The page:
Recalling the days of sportscasting's legends—Mel Allen, Red Barber, Curt Gowdy And Others—When baseball and cigar smoke were in the air.
(continued from page 2)
At the mike for NBC is "Cowboy" Curt Gowdy, known for cowboy hats and a soothing Wyoming twang. A Gold Label Bonita lies smoking in an ashtray, waiting to be puffed between pitches. There are 67,101 fans in attendance, with a sea of Stetsons and cigar silhouettes emerging from the shadows. The game is tied, 1-1, with the Yankees coming to bat in the bottom half of the ninth to face reliever Barney Schultz.
It is Schultz's singular misfortune that he'll be pitching to a living legend, Mickey Mantle. Gowdy picks up the call: "Here's Mantle. He's grounded to short, he's walked, he's doubled to right. Facing 38-year-old Barney Schultz. The big Yankee crowd roaring now for some action." Gowdy's voice rises a notch, mirroring the excitement of the Bronx faithful. Schultz delivers. "There's a high drive to deep right! And...forget about it! It is gone. The ball game's over.... Mantle has just broken a World Series record. He now has 16 World Series home runs. He and Babe Ruth were tied with 15 apiece."
The ball lands in the stadium's second deck, a familiar resting place for Mantle's mammoth blasts. He hobbles around the bases on damaged legs, while Schultz, disgusted, hangs his head in a long walk to the dugout. Mantle is mobbed by teammates Tom Tresh, Joe Pepitone and Elston Howard. He did not pose at home plate and admire his drive. He hit a combined 554 career homers in the regular season and World Series in the same manner: He just hit them, he ran and the ball disappeared.
"It was a record-breaking homer," Gowdy recalls. "After games like that I usually went to Toots Shor's or Al Shack's (named after the "Clown Prince" of baseball) or Mama Leone's. I ate dinner, rehashed the game and smoked a cigar." For an eclectic smoker like Gowdy, a cigar might have been anything in those days. But he usually smoked a Dunhill or Partagas. "I like the small Partagas," he says. "I never liked a great big cigar."
When it comes to baseball, the men at the mike and cigars have gone together like cool Kentucky bluegrass and clay-colored infields. Dizzy Dean and Russ Hodges, Bob Prince and Howard Cosell, Ralph Kiner and Curt Gowdy, Steve Stone and Tim McCarver--all found cigars suited the ebb and flow of baseball. And why not? Men in sports work in the "toy department of life," as baseball writer Jimmy Cannon once put it. And cigars are a pastime that fills time. Some announcers--such as Kiner with the Mets and Stone with the Cubs--still smoke in the booth. They'll tell you a slow smoke makes a slow game more palatable.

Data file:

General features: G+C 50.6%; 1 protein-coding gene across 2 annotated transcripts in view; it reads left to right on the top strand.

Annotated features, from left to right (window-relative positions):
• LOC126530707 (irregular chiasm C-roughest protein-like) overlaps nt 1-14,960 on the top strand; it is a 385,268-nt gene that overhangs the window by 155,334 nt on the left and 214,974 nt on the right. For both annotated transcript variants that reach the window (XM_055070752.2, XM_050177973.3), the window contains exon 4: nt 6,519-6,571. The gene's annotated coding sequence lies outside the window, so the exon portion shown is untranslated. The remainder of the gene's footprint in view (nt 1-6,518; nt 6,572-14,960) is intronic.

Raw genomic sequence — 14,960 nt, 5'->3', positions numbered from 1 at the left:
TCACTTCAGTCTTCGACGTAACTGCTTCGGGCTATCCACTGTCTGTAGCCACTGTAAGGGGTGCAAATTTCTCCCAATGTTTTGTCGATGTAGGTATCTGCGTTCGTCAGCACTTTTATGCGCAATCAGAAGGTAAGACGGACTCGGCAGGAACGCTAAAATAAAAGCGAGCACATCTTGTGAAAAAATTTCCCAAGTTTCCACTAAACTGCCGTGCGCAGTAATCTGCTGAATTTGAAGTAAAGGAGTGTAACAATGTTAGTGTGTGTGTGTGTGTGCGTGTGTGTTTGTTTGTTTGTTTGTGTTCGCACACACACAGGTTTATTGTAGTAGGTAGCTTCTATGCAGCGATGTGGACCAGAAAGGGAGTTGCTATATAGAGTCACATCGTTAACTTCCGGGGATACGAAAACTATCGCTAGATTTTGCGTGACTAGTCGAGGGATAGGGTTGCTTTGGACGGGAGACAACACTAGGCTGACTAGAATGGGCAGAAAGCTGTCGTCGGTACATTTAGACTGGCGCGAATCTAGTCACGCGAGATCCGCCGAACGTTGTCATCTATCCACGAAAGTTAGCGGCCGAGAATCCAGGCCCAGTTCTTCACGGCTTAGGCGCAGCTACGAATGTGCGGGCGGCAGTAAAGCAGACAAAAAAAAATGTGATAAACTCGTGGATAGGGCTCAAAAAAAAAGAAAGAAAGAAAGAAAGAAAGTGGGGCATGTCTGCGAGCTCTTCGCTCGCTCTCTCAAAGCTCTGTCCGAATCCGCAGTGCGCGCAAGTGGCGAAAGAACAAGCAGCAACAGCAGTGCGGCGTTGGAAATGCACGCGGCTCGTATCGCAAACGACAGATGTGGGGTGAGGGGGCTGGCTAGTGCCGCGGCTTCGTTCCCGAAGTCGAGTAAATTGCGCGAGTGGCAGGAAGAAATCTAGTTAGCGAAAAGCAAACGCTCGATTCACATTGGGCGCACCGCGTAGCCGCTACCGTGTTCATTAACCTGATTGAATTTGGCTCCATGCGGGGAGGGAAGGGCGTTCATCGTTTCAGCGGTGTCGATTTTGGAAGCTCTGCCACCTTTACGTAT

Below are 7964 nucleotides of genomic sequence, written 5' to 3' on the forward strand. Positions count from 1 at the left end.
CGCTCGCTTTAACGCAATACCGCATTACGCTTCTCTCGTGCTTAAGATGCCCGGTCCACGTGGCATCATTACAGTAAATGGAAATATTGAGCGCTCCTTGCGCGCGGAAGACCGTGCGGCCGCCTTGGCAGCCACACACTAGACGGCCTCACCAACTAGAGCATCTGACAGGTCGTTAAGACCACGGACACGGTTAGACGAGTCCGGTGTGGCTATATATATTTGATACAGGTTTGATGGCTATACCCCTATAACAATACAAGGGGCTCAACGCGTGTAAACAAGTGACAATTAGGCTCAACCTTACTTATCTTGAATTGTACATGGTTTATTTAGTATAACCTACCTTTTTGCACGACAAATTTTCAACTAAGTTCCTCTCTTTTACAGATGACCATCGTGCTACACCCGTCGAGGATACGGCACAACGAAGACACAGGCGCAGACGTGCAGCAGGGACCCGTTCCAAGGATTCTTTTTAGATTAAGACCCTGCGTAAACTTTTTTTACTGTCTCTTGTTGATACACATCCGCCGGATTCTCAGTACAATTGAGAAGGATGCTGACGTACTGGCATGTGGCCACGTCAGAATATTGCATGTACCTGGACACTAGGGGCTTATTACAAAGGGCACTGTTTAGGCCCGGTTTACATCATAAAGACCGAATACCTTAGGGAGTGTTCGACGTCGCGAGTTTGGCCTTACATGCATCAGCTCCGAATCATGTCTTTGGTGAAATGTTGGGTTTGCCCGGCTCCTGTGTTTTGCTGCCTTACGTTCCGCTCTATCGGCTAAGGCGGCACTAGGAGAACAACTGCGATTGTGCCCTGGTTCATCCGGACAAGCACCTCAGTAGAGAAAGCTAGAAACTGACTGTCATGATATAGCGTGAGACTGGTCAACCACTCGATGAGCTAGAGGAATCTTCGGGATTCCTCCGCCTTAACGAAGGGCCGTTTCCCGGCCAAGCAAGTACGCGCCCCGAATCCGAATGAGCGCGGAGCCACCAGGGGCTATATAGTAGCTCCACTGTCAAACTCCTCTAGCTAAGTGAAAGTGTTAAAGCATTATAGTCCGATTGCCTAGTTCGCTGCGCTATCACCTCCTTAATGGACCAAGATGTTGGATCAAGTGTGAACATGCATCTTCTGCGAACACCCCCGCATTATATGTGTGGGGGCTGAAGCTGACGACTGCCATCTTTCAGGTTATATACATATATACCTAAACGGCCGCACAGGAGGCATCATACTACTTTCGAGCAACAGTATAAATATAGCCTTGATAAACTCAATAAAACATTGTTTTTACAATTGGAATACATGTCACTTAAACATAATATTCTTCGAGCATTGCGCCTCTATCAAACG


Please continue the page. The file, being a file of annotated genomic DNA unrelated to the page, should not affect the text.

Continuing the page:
Baseball writers, on the other hand, usually didn't enjoy the luxury of time. Covering the Brooklyn Dodgers for the New York Herald Tribune in the early 1950s, Roger Kahn found that the leisurely rhythms of cigar smoking didn't suit the fevered pace of cranking out copy on deadline. "The game would end at 11:15 p.m. and the edition closed at five to twelve. You must write 700 words in half an hour; it's hectic. So Red Smith, Dick Young and Jimmy Cannon stayed with cigarettes." Then he laughs, recalling one of his sportswriting brethren. "At the New York Post, Arch Murray, a Princeton guy, smoked sloppily. Wherever he sat in the press box there would be a pile of ashes behind him. We used to call them 'Murray's Droppings.' "
A rare occasion it was when scribes lit up a cigar. But it did happen now and then. Kahn recalls Dodgers owner Walter O'Malley, who would later be despised by millions when he moved the Dodgers from Brooklyn to Los Angeles in 1958. "He had a baronial manner and always had a cigar," recalls Kahn. "Actually he was part German, loved German food. When the Dodgers played the Braves in Milwaukee, he'd take the assembled press to a German restaurant for cigars. Later, when I was a sports editor at Newsweek, we would hire the cellar of Mama Leone's restaurant, have an annual banquet and the cigars would come out." Then, too, writers often lit up with the players on a train ride from city to city. But that was not on deadline. Cigars always suited the booth, however, especially during the late '40s and '50s, a time that Kahn calls the "golden age of baseball."
New York was baseball's capital city during that era. In the 12 seasons from 1947 to 1958, either the Giants, Yankees or Dodgers played in the fall classic an incredible 11 times. Only in 1948, when the Boston Braves and the Cleveland Indians squared off, did a New York team fail to make the Series.